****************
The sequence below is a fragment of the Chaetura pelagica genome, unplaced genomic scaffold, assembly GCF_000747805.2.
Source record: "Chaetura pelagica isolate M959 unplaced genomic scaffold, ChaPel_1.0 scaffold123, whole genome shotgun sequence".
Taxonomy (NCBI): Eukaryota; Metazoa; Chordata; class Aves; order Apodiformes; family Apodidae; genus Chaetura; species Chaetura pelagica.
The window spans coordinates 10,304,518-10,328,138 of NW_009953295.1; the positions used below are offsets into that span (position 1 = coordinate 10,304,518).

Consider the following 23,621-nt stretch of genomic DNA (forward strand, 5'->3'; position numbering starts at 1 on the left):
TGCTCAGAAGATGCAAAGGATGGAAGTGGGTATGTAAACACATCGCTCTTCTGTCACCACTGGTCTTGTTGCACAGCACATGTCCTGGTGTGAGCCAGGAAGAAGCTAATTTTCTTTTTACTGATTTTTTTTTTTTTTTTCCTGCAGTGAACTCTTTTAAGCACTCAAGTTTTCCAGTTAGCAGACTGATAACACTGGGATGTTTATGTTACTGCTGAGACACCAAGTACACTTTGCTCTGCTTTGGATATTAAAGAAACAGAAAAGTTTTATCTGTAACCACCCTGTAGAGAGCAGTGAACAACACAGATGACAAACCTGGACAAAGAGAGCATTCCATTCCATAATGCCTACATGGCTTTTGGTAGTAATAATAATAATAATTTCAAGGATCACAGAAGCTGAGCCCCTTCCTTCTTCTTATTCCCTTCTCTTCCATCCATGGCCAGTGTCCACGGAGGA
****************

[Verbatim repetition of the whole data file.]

The sequence below is a fragment of the Chaetura pelagica genome, unplaced genomic scaffold, assembly GCF_000747805.2.
Source record: "Chaetura pelagica isolate M959 unplaced genomic scaffold, ChaPel_1.0 scaffold123, whole genome shotgun sequence".
Taxonomy (NCBI): Eukaryota; Metazoa; Chordata; class Aves; order Apodiformes; family Apodidae; genus Chaetura; species Chaetura pelagica.
The window spans coordinates 10,304,518-10,328,138 of NW_009953295.1; the positions used below are offsets into that span (position 1 = coordinate 10,304,518).

Consider the following 23,621-nt stretch of genomic DNA (forward strand, 5'->3'; position numbering starts at 1 on the left):
TGCTCAGAAGATGCAAAGGATGGAAGTGGGTATGTAAACACATCGCTCTTCTGTCACCACTGGTCTTGTTGCACAGCACATGTCCTGGTGTGAGCCAGGAAGAAGCTAATTTTCTTTTTACTGATTTTTTTTTTTTTTTTCCTGCAGTGAACTCTTTTAAGCACTCAAGTTTTCCAGTTAGCAGACTGATAACACTGGGATGTTTATGTTACTGCTGAGACACCAAGTACACTTTGCTCTGCTTTGGATATTAAAGAAACAGAAAAGTTTTATCTGTAACCACCCTGTAGAGAGCAGTGAACAACACAGATGACAAACCTGGACAAAGAGAGCATTCCATTCCATAATGCCTACATGGCTTTTGGTAGTAATAATAATAATAATTTCAAGGATCACAGAAGCTGAGCCCCTTCCTTCTTCTTATTCCCTTCTCTTCCATCCATGGCCAGTGTCCACGGAGGA